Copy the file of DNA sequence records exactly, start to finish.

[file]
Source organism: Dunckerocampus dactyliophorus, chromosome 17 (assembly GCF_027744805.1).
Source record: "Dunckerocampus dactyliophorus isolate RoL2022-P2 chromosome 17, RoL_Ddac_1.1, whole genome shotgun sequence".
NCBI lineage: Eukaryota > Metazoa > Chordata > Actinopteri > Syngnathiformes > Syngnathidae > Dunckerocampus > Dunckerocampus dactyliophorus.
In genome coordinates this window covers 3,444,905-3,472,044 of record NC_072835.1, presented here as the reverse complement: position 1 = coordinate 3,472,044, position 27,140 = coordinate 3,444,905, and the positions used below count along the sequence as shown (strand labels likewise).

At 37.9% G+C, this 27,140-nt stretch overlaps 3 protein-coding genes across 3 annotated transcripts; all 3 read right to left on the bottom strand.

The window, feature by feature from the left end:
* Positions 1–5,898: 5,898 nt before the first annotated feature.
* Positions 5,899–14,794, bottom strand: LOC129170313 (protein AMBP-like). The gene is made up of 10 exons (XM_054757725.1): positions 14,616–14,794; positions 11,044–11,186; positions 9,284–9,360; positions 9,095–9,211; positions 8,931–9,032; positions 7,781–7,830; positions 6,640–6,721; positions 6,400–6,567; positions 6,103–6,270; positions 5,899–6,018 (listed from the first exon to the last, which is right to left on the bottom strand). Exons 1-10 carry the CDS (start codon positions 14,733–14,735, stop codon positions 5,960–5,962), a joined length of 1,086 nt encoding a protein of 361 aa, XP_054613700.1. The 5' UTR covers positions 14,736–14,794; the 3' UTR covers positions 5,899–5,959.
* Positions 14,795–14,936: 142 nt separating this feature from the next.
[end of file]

Source organism: Dunckerocampus dactyliophorus, chromosome 17 (assembly GCF_027744805.1).
Source record: "Dunckerocampus dactyliophorus isolate RoL2022-P2 chromosome 17, RoL_Ddac_1.1, whole genome shotgun sequence".
NCBI lineage: Eukaryota > Metazoa > Chordata > Actinopteri > Syngnathiformes > Syngnathidae > Dunckerocampus > Dunckerocampus dactyliophorus.
In genome coordinates this window covers 3,444,905-3,472,044 of record NC_072835.1, presented here as the reverse complement: position 1 = coordinate 3,472,044, position 27,140 = coordinate 3,444,905, and the positions used below count along the sequence as shown (strand labels likewise).

At 37.9% G+C, this 27,140-nt stretch overlaps 3 protein-coding genes across 3 annotated transcripts; all 3 read right to left on the bottom strand.

The window, feature by feature from the left end:
* Positions 1–5,898: 5,898 nt before the first annotated feature.
* Positions 5,899–14,794, bottom strand: LOC129170313 (protein AMBP-like). The gene is made up of 10 exons (XM_054757725.1): positions 14,616–14,794; positions 11,044–11,186; positions 9,284–9,360; positions 9,095–9,211; positions 8,931–9,032; positions 7,781–7,830; positions 6,640–6,721; positions 6,400–6,567; positions 6,103–6,270; positions 5,899–6,018 (listed from the first exon to the last, which is right to left on the bottom strand). Exons 1-10 carry the CDS (start codon positions 14,733–14,735, stop codon positions 5,960–5,962), a joined length of 1,086 nt encoding a protein of 361 aa, XP_054613700.1. The 5' UTR covers positions 14,736–14,794; the 3' UTR covers positions 5,899–5,959.
* Positions 14,795–14,936: 142 nt separating this feature from the next.